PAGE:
4. ^ "ประกาศสำนักทะเบียนกลาง เรื่อง จำนวนราษฎรทั่วราชอาณาจักร ตามหลักฐานการทะเบียนราษฎร ณ วันที่ 31 ธันวาคม 2558" [Announcement of the Central Registry. The number of people throughout the Kingdom. The evidence of registration as of 31 December 2015]. Department of Provincial Administration (DOPA). Retrieved 28 May 2018.
  5. ^ "The World Factbook: Thailand". U.S. Central Intelligence Agency. Retrieved 13 June 2018.
  6. ^ "What is the Harmonized System (HS)?". World Customs Organization.
  7. ^ "ISO 3166-2:TH".
  8. ^ Tej Bunnag (1969). The Provincial Administration of Siam from 1892 to 1915. p. 273ff.
  9. ^ ประกาศกระทรวงมหาดไทย เรื่อง ทรงพระกรุณาโปรดเกล้า ฯ ให้เปลี่ยนคำว่าเมืองเรียกว่าจังหวัด (PDF). Royal Gazette (in Thai). 33 (ก): 51–53. 1916-05-28. Archived from the original (PDF) on April 9, 2008.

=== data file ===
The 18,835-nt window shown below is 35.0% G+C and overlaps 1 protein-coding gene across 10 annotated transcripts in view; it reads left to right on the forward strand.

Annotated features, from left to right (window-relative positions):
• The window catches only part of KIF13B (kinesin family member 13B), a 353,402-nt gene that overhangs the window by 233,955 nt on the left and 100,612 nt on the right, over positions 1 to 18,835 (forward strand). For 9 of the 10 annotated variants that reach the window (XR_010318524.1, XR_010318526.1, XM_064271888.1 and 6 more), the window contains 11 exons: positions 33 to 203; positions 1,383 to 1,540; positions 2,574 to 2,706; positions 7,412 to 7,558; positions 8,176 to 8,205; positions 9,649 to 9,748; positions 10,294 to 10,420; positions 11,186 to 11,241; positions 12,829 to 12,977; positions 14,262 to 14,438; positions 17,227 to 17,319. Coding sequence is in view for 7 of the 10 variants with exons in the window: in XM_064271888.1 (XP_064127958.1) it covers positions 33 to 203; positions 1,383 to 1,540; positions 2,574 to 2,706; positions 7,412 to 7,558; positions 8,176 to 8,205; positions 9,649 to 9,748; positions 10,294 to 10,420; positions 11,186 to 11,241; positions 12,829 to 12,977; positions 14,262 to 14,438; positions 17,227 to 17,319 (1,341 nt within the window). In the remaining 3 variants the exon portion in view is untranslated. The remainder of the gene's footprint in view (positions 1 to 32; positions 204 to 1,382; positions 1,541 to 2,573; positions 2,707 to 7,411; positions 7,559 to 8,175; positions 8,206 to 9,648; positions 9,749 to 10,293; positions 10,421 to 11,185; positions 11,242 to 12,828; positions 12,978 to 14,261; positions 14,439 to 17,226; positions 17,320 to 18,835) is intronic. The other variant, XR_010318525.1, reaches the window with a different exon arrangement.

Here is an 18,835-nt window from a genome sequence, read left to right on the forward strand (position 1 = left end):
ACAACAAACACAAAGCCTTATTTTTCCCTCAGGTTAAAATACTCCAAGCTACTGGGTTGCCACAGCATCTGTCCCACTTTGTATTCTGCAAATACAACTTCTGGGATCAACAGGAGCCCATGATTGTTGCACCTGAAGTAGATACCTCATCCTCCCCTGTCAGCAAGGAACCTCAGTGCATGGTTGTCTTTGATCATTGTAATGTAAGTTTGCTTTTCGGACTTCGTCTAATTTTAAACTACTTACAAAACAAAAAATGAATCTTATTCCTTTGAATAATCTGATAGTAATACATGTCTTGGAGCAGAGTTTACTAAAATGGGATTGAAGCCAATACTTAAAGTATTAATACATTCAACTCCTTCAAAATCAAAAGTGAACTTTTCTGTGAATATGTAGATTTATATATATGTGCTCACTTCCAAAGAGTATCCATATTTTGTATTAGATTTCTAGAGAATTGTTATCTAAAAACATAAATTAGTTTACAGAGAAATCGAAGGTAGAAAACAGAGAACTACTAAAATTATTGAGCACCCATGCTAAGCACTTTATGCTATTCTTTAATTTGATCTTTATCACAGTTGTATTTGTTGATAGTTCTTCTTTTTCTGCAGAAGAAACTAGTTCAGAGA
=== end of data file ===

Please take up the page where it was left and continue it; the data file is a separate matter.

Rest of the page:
10. ^ Timtsunami8 (2020-08-31), of Siam in 1900.png English: An updated version of the map, retrieved 2021-06-21 {{citation}}: Check |url= value (help)
  11. ^ [1][bare URL PDF]
  12. ^ [2][bare URL PDF]
  13. ^ [3][bare URL PDF]
  14. ^ [4][bare URL PDF]
  15. ^ "ร.๔ พระราชทานชื่อเมือง ประจวบคีรีขันธ์ กับ ปัจจันตคีรีเขตร ให้คู่กัน! แต่วันนี้อีกเมืองหายไปไหน!!". 27 June 2018.

Further reading[edit]

  • Tej Bunnag (1977). The Provincial Administration of Siam, 1892–1915: the Ministry of the Interior under Prince Damrong Rajanubhab. Kuala Lumpur; New York: Oxford University Press. ISBN 0-19-580343-4.

External links[edit]